Sieges are historically associated with ancient and medieval warfare. Tales of castles and cities being placed under siege have been told throughout the centuries. We have read about heroic defenders keeping the enemy at bay for months and even years as they fought hunger and disease as much as the enemy. Given the advances in technology, you wouldn’t necessarily expect to read about many sieges in 20th-century warfare. However, there is a surprising amount.
World War 2 is generally known for Blitzkrieg tactics where the Nazis blazed a trail of destruction across Europe at lightning speed. However, there were many occasions when defending troops were encircled and had to fight for their lives. As is usually the case, the long, drawn-out nature of sieges in WWII led to horrific casualties. Below, we outline 7 of the deadliest sieges during World War 2.
Please note that ascertaining the correct number of fatalities is difficult so the figures mentioned below are estimates offered by historians.
7 – Siege of Tobruk (10 April – 27 November 1941)
Famed Nazi Field Marshal Erwin Rommel understood the importance of the Libyan port as its capture was crucial if he wanted to continue his North African offensive and advance on Alexandria and Suez. British forces had been surprised by Operation Sonnenblume and were forced to retreat to the Egyptian border. A British garrison was left behind at Tobruk to prevent Axis forces from taking the strategically vital port.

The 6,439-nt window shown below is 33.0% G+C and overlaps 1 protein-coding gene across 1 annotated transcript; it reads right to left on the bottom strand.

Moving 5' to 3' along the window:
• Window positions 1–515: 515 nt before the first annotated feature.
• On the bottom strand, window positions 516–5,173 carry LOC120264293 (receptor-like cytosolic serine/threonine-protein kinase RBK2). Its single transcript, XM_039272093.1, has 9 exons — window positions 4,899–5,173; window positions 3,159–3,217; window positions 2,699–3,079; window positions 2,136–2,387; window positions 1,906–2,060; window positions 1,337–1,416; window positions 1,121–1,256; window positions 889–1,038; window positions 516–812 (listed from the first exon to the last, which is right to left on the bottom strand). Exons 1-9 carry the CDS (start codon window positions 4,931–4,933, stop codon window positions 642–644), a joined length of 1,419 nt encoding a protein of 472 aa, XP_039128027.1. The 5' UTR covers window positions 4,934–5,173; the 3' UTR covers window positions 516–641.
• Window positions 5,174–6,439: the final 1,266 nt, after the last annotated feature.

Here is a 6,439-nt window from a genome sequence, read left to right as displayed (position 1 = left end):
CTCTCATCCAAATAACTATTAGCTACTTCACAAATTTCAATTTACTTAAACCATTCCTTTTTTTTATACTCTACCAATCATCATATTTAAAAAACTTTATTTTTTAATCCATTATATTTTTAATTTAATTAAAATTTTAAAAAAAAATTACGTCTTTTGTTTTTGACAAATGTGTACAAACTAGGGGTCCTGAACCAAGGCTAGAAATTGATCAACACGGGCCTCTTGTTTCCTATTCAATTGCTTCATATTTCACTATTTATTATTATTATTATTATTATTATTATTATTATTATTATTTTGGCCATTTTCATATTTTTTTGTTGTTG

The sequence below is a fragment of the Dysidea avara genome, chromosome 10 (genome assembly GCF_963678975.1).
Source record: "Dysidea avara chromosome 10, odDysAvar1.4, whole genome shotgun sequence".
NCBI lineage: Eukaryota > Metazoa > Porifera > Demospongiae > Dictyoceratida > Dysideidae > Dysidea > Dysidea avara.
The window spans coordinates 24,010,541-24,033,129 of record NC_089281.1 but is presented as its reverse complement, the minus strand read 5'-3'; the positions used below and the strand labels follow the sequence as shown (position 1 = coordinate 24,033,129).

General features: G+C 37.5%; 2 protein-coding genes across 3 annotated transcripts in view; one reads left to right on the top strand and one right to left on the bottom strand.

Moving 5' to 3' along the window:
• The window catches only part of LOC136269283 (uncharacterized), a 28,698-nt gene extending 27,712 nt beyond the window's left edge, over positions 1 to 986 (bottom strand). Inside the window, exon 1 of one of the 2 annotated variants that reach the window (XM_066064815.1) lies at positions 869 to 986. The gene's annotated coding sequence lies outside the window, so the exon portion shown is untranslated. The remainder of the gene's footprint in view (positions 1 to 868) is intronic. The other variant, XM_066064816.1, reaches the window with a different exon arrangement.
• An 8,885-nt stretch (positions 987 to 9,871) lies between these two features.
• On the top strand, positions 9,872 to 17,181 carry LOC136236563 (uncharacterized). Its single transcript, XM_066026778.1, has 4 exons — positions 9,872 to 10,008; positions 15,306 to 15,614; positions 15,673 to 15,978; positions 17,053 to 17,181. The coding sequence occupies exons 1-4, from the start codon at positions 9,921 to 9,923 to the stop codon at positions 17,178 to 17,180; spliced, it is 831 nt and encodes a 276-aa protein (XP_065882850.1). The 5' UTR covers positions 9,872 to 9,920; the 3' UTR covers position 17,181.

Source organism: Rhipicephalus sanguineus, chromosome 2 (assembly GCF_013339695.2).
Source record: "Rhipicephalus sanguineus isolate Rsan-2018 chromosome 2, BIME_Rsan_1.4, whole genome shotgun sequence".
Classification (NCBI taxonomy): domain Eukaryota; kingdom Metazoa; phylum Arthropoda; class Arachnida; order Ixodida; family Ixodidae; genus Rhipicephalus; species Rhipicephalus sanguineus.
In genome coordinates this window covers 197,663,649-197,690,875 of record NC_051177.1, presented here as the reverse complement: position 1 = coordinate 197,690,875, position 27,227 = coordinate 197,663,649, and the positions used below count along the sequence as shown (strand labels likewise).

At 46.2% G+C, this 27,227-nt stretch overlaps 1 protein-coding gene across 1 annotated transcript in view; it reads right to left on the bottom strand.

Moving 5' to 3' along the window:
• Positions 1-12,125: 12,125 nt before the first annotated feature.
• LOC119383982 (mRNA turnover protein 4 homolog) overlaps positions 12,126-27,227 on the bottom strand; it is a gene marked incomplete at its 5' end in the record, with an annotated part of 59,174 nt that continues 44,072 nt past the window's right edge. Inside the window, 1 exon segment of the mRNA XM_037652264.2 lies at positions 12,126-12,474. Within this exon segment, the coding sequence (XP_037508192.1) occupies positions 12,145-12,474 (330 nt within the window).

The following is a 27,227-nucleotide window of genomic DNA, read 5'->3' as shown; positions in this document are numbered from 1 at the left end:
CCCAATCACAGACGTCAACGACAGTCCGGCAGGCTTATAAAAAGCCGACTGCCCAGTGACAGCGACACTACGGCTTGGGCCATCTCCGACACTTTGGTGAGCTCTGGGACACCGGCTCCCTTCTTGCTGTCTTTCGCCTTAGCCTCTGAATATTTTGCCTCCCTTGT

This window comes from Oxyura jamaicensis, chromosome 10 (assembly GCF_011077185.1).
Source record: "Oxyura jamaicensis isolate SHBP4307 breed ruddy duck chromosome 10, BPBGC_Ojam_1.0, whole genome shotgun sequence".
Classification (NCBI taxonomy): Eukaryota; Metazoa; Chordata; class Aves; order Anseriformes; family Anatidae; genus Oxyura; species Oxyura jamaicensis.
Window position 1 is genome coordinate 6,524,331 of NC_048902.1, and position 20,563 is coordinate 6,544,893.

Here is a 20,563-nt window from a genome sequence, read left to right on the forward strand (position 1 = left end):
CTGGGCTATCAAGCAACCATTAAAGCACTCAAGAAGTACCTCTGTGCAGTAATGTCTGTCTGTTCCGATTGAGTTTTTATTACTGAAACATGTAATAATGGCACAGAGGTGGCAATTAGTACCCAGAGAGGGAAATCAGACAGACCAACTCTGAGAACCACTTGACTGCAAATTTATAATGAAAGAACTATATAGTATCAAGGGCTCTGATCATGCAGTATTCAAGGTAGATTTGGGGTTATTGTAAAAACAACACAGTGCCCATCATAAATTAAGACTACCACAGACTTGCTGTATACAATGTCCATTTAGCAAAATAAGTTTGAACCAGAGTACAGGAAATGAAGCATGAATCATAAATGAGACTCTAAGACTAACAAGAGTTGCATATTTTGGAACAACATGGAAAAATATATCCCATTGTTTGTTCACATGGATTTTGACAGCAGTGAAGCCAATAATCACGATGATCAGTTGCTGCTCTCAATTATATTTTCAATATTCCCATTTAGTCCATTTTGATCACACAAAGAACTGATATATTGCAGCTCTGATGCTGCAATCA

Rommel realized that he had a golden opportunity to take Tobruk due to the relative disorganization of the Allied forces and he pushed forward in April 1941. Tobruk was defended by the 9th Australian Division; it was aided by British artillery and tanks and a group of Indian troops. This is just as well because they were bombarded by the Germans from 10-14 April. By 30 April, the 15th Panzer Division was brought into the attack but once again, the Australian forces held on.
The next few months were pure hell for the Allied defenders as they were forced to fight in stifling heat as the Axis attackers continued to bombard Tobruk with aerial and artillery assaults. With no method of bringing supplies into the camp, the Allies gradually began to run out of food and water. Remarkably, the troops managed to keep their morale high and even gave themselves the nickname ‘The Rats of Tobruk’. This was in response to jibes from infamous radio propagandist Lord Haw Haw who claimed they were caught like ‘rats in a trap’
They continued to hang on until August when half of the Australian force was relieved by the Polish Carpathian Brigade and the British 70th Division. More soldiers were relieved in September & October but 2/13 Battalion were stuck in Tobruk until the siege was finally lifted on 27 November when Eighth Division arrived as part of Operation Crusader. An estimated 749 members of 9th Division were killed with total casualties on both sides believed to be over 18,000.